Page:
By Buck Roggeman, President of TCCC
It happened twice a week at 5:45 in the morning while I was growing up in Tucson, Ariz.
Without fail on Tuesday and Thursday mornings, my dad, a college football coach, would pop his head in my bedroom and ask me and my brother, Rock, if we wanted to lift weights.
And every week on those two days, we rubbed the sleep out of our eyes and lied to Dad, “Sure.”
Then we would plod out to the backyard and begin a power lifting regimen that would last about an hour.
Rock was in high school and I was in junior high when we had those pre-dawn workouts with Dad. It was hard to drag ourselves out of bed to lift in the dark with nothing but a flashlight to guide us.
As difficult as it was for us to get up, I never considered how hard it must have been for Dad. I’m 46 years old now and Dad was about the same age when the three of us were working out together.
The lesson I took from those years was that Dad never had to tell my brother and me to work hard because he showed us. He set a great example. He taught us how to attack a work out, driving ourselves to set a personal record. He was lifting on those same rusty weights, getting up just as early as we were, and pumping iron just as aggressively as the two of us.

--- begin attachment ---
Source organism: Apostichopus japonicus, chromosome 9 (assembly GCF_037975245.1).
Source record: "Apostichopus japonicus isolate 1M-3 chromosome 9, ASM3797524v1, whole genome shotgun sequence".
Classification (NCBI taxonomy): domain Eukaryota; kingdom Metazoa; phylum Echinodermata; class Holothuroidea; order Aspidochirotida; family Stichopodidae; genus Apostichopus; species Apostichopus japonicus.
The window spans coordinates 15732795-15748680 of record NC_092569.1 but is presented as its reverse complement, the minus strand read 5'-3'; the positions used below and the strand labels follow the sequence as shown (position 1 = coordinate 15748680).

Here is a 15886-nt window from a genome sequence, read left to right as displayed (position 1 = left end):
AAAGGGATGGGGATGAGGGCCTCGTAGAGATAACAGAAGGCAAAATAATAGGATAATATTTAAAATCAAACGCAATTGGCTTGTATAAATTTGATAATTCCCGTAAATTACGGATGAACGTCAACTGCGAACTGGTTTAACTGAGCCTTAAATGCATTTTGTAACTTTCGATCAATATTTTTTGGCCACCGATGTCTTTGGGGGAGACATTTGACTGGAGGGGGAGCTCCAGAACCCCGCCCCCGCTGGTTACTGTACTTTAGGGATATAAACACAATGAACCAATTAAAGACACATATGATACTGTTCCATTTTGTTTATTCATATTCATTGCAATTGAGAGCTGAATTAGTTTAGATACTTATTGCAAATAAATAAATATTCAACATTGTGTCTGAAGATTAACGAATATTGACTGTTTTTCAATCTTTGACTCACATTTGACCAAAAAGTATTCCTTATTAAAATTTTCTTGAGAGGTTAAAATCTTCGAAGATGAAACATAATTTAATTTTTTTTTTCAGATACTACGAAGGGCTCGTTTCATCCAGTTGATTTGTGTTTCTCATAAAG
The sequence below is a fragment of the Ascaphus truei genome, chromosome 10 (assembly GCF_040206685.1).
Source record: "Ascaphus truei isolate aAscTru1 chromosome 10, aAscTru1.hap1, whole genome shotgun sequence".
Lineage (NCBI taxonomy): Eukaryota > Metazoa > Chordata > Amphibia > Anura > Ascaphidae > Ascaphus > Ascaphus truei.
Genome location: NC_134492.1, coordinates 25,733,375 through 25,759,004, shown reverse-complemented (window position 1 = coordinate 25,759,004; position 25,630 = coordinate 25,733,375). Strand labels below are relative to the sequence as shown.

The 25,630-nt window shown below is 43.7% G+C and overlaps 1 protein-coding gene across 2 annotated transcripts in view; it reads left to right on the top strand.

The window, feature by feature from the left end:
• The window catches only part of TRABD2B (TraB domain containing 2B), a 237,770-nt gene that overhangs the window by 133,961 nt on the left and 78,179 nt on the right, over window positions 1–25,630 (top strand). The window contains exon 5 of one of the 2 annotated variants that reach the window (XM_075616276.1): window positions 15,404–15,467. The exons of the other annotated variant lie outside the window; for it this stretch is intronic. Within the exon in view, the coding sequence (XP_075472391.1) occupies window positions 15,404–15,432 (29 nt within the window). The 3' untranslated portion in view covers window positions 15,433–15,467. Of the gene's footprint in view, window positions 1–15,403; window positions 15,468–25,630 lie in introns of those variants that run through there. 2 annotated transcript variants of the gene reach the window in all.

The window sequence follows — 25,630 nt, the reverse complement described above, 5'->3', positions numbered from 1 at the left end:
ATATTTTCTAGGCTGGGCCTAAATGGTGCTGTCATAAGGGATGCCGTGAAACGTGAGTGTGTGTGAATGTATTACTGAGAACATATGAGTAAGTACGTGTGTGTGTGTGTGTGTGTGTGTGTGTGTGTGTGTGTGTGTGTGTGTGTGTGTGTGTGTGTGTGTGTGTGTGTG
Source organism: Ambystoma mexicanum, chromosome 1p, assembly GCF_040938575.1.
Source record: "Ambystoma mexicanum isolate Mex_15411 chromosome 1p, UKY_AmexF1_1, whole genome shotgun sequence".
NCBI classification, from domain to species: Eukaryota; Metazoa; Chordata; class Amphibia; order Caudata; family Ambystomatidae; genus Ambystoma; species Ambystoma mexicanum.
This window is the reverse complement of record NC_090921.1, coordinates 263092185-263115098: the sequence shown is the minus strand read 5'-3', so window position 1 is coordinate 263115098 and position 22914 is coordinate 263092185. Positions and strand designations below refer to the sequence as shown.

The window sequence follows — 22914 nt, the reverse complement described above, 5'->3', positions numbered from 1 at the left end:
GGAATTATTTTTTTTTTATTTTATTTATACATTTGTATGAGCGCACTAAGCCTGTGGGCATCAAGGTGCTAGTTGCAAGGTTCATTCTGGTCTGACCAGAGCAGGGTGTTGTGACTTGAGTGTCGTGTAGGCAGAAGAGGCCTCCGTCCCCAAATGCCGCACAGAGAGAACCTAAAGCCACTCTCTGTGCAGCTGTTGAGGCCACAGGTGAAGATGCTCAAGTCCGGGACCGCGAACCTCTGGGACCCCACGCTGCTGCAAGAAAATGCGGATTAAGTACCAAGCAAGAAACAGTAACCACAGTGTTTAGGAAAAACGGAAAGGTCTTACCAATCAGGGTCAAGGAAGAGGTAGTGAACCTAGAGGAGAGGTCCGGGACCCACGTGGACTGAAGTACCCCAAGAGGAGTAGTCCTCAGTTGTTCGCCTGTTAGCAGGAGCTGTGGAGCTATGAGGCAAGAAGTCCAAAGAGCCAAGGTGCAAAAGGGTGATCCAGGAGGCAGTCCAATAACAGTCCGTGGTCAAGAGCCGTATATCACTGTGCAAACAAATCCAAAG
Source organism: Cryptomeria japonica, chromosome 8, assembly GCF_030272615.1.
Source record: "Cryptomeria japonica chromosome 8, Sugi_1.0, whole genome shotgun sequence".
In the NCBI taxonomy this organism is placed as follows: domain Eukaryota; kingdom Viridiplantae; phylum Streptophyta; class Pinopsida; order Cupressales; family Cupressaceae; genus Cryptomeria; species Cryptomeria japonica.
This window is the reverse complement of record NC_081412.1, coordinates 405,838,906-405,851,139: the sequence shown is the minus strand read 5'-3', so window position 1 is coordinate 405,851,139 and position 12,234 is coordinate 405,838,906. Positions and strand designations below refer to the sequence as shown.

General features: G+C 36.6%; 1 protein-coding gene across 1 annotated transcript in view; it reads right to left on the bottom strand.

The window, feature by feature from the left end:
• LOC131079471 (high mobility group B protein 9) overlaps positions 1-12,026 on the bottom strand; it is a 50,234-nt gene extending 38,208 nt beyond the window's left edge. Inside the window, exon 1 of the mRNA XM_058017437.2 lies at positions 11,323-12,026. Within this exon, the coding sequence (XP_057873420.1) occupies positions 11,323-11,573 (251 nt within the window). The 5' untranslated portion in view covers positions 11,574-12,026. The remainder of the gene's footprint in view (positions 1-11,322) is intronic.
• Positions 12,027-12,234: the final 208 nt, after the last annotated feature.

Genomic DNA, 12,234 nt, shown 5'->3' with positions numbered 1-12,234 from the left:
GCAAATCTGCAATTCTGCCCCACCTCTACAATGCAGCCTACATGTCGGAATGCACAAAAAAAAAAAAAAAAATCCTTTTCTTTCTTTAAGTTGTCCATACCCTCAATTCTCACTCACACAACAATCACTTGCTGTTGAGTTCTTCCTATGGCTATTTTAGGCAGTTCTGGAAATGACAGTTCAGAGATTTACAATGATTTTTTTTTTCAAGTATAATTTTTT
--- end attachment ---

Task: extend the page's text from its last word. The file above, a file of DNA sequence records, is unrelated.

And he was in his mid-40’s.
The best aspect of the whole experience was the occasional spontaneous conversation that we slipped into like a pair of comfortable slippers before the sun rose. I had no idea then, but the three of us were building a bond that lasted a lifetime in our shared effort to improve.
Later, my brother and I followed Dad’s lead and became football coaches – Rock at the college level, me at a high school. Like Dad, I joined my teams in the weight room and ran Monday goal posts with them for conditioning. Rock would take his turn on the blocking sled and match his players on the chin up bar.
If you are a coach who’s still in good physical condition, you can learn from Dad’s example. Work out with your team, and they will remember you forever.
You do not have to try to keep up with the athletes or exceed their efforts. Just the fact that you are in the weight room or on the track showing them how to work at a high level of intensity will make a difference. They will appreciate the sweat you are contributing to their conditioning.
You will also be modeling great behavior for them. If you are willing to work out when you do not have to, it shows the players that they can do it too.
So don’t be afraid to jump in the pool, punch the blocking sled, or grab a jump rope with your team.
Dad is 81 now, and I still remember him bench pressing 315 pounds three times.
The cool part is that he was 55-years-old when he did it.
How many of us will be able to say that?